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Yakima County To Ban All Pot-Related Business Soon – Follows City Lead

Yakima County to pass land ordinance banning pot related business
(Photo by Stephen Brashear/Getty Images)

Besides a moratorium and probable ban in the City of Yakima,  County Commissioners have now taken steps to “wipe out” all possibilities of pot-related businesses in unincorporated areas.

According to the Yakima Herald-Republic, and our sister station KIT-AM in Yakima,   commissioners Tuesday approved a land-use ordinance that will prohibit growing, processing and selling marijuana in all unincorporated areas of Yakima County.

Commissioners, in taking the opposite track of the County Planning Commission (who favored allowing such business), said they based their decision on the fact that a clear majority of voters rejected Initiative 502.   Commissioner Kevin Bouchey said at the Tuesday meeting that58% rejected I-502. I was elected to represent the best interests of the residents of Yakima County”  and he’s ready to move forward with the ban.  (Bold lettering added for emphasis).

About 10 people attended the meeting, several who spoke, including Judith Haney, who’s the director of a local pro-pot group called CAUSE-M.  She claimed the commissioners were not taking full public opinion into consideration.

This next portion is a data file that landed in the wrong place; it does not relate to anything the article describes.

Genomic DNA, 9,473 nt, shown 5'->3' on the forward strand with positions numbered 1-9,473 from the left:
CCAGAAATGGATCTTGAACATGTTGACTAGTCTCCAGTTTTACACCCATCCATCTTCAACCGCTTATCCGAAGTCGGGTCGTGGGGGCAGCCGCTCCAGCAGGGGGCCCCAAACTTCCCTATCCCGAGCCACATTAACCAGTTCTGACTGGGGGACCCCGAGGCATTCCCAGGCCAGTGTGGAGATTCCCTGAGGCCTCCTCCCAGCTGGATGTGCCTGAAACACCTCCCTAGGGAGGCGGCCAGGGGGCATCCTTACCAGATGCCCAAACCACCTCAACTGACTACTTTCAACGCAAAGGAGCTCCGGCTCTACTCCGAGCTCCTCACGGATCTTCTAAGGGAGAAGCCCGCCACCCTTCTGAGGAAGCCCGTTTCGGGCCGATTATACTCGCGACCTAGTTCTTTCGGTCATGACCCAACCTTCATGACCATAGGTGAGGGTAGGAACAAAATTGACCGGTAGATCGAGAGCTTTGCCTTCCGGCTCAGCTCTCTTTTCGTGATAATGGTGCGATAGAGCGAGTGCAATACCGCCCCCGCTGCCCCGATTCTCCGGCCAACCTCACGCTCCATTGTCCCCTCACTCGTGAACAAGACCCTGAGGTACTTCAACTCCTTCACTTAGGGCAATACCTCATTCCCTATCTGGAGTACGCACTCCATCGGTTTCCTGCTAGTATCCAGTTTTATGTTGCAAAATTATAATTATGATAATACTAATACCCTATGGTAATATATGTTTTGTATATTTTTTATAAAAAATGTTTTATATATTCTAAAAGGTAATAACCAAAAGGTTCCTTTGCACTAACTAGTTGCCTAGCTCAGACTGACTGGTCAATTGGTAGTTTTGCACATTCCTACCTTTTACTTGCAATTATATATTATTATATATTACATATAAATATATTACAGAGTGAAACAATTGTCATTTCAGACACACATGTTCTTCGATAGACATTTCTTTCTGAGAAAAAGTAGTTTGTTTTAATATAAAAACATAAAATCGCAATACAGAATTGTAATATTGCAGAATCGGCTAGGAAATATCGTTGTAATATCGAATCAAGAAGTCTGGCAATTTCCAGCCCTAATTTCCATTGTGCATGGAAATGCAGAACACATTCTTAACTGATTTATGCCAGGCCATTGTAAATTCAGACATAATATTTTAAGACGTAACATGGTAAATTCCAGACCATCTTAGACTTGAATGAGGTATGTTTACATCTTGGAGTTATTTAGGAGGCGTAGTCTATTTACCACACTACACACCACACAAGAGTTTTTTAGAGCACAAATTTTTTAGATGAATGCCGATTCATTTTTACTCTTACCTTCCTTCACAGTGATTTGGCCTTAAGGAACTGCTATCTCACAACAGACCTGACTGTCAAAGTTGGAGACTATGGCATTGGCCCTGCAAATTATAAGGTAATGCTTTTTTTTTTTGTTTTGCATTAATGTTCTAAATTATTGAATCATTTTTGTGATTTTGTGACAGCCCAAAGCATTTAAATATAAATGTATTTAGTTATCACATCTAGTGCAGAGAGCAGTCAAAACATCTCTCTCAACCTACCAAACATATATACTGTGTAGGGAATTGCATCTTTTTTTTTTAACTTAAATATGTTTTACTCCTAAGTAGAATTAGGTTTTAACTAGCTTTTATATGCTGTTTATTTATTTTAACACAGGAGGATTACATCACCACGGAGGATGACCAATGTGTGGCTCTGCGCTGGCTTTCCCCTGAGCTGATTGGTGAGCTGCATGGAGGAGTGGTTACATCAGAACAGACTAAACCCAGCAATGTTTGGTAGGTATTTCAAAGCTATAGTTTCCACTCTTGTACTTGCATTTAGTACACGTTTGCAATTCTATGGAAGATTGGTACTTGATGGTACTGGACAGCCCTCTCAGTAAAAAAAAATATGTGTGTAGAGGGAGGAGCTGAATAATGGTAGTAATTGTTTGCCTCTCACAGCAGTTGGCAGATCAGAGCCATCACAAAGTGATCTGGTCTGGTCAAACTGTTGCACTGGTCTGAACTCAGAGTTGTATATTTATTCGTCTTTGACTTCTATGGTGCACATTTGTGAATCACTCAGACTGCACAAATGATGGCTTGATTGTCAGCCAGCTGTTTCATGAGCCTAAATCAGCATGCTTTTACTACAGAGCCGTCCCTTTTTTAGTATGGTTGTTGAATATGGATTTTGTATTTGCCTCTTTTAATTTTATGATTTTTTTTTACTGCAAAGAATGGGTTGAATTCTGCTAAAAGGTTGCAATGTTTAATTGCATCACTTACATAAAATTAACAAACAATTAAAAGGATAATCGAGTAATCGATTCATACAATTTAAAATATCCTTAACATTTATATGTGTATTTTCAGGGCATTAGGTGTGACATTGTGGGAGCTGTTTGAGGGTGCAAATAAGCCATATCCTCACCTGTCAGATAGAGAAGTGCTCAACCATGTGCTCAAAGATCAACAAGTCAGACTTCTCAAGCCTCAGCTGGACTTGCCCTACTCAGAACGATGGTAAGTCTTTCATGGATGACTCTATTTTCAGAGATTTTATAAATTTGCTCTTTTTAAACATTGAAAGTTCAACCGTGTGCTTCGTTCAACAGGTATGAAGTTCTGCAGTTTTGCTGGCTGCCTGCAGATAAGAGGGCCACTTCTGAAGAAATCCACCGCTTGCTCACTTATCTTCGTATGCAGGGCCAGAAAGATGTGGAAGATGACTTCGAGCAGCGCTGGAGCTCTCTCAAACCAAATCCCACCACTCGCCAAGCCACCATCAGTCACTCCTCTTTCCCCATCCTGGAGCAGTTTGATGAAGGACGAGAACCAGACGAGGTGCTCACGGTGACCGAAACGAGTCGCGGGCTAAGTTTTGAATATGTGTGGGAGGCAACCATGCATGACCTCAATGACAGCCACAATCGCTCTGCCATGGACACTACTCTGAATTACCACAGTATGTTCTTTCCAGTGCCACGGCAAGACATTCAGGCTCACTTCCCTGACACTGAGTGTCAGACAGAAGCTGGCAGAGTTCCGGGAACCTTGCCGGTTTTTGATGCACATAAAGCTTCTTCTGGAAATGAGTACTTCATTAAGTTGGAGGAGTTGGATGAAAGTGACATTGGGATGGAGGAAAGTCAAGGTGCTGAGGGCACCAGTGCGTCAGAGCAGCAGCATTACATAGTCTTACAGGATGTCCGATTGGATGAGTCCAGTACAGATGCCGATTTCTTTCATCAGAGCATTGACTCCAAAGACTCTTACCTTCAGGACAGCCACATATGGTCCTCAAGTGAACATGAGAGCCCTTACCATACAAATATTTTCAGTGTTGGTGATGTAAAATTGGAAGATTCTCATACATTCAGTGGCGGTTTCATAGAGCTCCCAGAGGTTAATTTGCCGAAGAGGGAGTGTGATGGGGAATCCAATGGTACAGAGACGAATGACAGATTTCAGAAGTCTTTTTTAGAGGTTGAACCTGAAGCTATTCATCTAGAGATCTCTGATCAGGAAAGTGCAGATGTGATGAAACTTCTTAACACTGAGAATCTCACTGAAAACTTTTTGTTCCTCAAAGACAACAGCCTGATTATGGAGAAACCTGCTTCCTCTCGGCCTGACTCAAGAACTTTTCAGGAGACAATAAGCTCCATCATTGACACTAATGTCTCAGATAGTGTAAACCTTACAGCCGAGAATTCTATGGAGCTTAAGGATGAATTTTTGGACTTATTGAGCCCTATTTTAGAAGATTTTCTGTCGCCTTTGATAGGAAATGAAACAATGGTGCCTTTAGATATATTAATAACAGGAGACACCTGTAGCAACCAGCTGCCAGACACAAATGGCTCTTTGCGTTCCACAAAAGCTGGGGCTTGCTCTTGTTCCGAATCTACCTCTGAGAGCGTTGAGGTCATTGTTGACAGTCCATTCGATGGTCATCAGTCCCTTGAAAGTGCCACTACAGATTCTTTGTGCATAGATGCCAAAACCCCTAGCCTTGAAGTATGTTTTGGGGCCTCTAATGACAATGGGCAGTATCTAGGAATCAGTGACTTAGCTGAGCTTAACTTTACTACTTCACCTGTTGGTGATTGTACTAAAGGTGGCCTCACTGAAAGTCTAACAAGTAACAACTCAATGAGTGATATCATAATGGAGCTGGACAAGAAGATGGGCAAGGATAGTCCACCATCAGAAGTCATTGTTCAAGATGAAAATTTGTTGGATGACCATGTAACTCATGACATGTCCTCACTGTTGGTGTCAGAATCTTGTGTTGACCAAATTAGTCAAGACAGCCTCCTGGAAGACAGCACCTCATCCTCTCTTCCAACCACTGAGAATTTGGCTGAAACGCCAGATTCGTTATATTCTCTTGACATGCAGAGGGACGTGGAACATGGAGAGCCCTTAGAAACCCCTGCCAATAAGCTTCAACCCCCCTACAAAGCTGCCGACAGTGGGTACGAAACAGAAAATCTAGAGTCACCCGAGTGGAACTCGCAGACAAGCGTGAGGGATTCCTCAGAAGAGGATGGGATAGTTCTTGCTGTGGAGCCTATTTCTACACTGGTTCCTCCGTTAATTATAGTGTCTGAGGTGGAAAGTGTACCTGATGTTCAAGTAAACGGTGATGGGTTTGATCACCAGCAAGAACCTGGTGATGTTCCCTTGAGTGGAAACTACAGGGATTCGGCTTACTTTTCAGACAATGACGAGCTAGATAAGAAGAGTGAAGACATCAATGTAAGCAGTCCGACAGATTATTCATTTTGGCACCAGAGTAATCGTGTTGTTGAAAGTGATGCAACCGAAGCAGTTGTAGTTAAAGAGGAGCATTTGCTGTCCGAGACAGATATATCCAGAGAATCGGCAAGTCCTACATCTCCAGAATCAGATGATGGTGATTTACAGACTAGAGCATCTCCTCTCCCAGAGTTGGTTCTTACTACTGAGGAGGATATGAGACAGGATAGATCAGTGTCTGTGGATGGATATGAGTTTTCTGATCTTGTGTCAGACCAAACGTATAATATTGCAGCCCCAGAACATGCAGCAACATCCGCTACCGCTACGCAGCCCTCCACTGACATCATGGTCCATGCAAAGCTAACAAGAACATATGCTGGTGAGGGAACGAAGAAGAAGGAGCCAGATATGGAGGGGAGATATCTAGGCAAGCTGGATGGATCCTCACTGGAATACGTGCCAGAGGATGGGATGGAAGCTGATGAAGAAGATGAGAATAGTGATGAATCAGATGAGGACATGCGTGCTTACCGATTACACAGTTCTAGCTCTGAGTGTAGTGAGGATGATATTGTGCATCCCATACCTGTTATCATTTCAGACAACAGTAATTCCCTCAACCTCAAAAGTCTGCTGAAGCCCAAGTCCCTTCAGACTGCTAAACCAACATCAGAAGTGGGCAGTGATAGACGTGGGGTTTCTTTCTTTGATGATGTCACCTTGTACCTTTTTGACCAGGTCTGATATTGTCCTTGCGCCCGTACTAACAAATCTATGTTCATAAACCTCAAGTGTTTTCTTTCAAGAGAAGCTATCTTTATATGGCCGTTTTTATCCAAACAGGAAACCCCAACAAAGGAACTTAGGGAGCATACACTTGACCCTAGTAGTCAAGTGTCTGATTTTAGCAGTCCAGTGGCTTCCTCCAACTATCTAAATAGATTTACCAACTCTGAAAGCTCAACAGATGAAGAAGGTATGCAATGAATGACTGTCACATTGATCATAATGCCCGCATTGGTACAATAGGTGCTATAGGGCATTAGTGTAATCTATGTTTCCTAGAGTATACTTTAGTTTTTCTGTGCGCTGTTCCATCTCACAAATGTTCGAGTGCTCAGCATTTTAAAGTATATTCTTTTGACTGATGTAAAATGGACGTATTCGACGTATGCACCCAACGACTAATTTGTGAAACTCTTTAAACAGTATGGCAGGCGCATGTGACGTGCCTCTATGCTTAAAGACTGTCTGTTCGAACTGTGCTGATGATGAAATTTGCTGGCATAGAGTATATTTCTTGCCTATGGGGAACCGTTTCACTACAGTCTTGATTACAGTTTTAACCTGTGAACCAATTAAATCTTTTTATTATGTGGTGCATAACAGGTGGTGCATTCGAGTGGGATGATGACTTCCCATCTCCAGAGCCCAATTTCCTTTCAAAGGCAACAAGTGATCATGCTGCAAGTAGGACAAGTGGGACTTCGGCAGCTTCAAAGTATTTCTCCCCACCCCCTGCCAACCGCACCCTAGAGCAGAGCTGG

That statement is rather curious,  especially since (as noted earlier in this story) 58% of the county voters said “no.”    According to the Herald-Republic:

“Commissioners also cited an opinion from the state Attorney General’s Office that I-502 does not prevent local governments from banning marijuana operations. Commissioners noted that their land-use ordinance bans the production and sale of recreational marijuana, but doesn’t impact laws allowing people to merely possess legal amounts of the drug for recreational or medicinal use.”

Ever since AG Bob Ferguson offered his non-legally binding opinion earlier this year,  the state has seen a flurry of communities either take action similar to Yakima’s, or at least extend pot moratoriums indefinitely.  The ACLU and others who helped write the initiative, are now faced with an uphill climb trying to find ways to fight Ferguson’s opinion,  and somehow “force” municipalities to allow the pot business.


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